Cooling off period

Cooling off period Victoria

The fundamental requirements for the contract of sale of real estate is that it must be in writing and signed by all the parties involved. Once this requirement is met the Contract is binding all parties. To protect consumers legislation has created certain statutory rights, such as the cooling off period Victoria, for the purchaser to bring the contract to an end.

The requirements under Section 31 of the Sale of Land Act for the purchaser to be able to terminate the contract are :

     –> that the purchase must be of residential property ; and

     –> the cooling off must be within 3 clear business days of signing.

There is no cooling off period Victoria if:

     –> if the sale is by publicly advertised auction; or

     –> if the sale is on the auction day; or

     –> if the sale is within 3 clear business days before the auction; or

     –> if the sale is within 3 clear business days after the auction; or

     –> if the purchaser is an estate agent or a corporate body (a company); or

     –> the parties have previously entered into a contract for the sale of the same property in similar circumstances.

Penalty for Cooling off period Victoria

The purchaser who exercises the right to cool off is liable to pay a penalty of $100 or 0.2% of the purchase price to the vendor. $100 is 0.2% of $50,000, so for all purchases over $50,000 the penalty will be 0.2%.

The purchaser is entitled to a refund of the deposit monies less the above penalty. This penalty is payable even if an initial deposit was not paid.

Definition of 3 clear business days

The day of signing of the contract is not counted as the first day. According to Section 30 the definition of a business day is a day other than a weekend or a public holiday.

If the contract is signed on Saturday, the first day for calculating the period is Monday. The purchaser has until the end of Wednesday to utilise the cooling off period Victoria.

There is no certainty as to whether it is until the end of the business day (i.e. 5pm) on the last day or until the end of the day (i.e. midnight). The conservative view would be to regard the right as exercisable up until midnight. Treating midnight as the end of the day.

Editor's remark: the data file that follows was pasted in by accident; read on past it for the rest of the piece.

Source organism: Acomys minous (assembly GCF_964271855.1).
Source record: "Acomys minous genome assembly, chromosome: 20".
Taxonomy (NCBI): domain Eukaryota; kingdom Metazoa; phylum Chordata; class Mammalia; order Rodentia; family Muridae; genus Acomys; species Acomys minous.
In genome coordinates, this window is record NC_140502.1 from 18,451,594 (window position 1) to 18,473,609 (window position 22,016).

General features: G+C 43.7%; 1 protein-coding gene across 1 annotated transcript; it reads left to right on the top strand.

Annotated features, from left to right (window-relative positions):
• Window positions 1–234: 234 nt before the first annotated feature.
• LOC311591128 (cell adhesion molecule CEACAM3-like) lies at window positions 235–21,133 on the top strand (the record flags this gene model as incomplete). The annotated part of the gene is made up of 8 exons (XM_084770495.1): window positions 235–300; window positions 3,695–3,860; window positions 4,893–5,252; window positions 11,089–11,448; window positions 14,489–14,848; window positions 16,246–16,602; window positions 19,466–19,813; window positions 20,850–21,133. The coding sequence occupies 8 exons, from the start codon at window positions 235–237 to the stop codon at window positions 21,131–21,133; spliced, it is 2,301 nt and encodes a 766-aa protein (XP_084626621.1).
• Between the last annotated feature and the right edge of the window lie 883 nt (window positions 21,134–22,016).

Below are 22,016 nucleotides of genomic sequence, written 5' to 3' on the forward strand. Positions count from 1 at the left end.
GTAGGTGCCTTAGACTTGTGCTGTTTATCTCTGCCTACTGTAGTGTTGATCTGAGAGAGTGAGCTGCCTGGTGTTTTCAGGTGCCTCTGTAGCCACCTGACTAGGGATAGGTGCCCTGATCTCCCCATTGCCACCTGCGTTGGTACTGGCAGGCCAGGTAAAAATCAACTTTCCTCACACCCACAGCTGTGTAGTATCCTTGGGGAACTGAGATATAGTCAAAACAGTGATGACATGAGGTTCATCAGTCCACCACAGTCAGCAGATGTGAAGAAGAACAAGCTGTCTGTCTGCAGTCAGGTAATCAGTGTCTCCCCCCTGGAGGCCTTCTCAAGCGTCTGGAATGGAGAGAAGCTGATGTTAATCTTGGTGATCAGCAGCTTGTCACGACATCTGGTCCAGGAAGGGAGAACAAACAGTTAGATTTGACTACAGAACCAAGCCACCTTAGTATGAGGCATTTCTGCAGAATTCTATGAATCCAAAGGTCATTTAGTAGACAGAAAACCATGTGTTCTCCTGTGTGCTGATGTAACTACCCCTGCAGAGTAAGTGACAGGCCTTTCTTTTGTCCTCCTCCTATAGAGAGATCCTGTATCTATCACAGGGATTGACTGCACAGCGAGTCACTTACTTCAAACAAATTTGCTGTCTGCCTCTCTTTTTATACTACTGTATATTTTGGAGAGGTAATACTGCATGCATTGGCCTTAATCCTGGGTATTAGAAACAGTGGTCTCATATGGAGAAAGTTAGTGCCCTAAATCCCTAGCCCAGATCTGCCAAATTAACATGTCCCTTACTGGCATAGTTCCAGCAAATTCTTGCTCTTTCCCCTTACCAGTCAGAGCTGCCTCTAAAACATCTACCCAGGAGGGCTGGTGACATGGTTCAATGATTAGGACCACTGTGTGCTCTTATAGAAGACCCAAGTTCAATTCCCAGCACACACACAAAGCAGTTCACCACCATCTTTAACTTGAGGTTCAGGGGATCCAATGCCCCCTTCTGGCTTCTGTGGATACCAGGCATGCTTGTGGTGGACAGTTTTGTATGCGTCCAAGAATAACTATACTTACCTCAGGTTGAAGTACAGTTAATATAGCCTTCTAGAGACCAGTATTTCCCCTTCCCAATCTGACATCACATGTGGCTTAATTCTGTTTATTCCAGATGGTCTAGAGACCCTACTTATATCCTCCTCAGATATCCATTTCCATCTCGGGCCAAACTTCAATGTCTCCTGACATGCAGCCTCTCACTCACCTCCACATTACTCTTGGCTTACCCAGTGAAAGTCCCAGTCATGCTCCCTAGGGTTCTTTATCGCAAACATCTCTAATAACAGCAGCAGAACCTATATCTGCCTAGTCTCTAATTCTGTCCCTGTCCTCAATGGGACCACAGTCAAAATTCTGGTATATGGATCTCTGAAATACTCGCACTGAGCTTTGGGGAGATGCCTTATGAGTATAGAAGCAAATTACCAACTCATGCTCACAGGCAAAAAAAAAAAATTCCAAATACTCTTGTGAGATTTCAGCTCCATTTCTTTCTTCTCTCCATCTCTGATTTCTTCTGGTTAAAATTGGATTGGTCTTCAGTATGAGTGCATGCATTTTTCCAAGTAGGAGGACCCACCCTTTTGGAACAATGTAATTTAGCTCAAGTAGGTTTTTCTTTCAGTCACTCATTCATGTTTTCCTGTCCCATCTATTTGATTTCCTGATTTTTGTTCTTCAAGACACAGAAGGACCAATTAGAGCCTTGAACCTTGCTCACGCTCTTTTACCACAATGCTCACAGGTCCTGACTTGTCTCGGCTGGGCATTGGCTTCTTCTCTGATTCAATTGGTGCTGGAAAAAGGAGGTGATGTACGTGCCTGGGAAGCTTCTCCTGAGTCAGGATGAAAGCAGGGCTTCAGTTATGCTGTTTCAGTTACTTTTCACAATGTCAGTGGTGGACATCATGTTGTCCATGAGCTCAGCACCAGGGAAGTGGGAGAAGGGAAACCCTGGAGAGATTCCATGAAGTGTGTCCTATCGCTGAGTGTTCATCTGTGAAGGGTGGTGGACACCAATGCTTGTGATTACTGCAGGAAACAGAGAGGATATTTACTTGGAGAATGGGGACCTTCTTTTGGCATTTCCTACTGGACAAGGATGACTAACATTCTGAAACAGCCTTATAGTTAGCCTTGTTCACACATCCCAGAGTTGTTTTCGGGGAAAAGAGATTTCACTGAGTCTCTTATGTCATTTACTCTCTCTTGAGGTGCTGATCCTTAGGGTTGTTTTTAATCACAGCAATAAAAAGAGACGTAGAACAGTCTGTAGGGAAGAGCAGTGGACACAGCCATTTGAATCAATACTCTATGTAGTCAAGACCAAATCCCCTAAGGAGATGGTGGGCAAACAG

Commencement of the cooling off period Victoria

The signing of the contract by the purchaser is the triggering factor for commencement of time, even if the vendor is yet to sign and the contract is not binding. Once the purchaser signs, the 3 day period commences, beginning on the next business day.

If the vendor has not signed the contract after 3 days, the purchaser would have lost the right to cool off but may still withdraw the offer to purchase. The purchaser is not relying on the cooling off period Victoria but on the contractual principle that no contract has come into existence. In this situation the purchaser is entitled to a full refund of the deposit without any penalty.

Exercising the right to cooling off period Victoria

Section 31(3) requires the purchaser to give written notice and deliver it to the vendor or his agent. There is no particular form for the notice and it can just be a simple letter. Delivery can be effected by leaving the written notice at the address for service of the vendor as specified in the contract.

Section 31(6) & (8) prohibits contracting out of the cooling off period Victoria. Any condition in the contract that seeks to take away the right, with consent or otherwise, is void. The contract must include a notice setting out the cooling off rights and a purchaser may rescind a contract that fails to include this notice.

If you’d like to get in touch with our property conveyancer in Melbourne who can help guide you through the process then call 03 8590 8370 or visit our contact page for further information.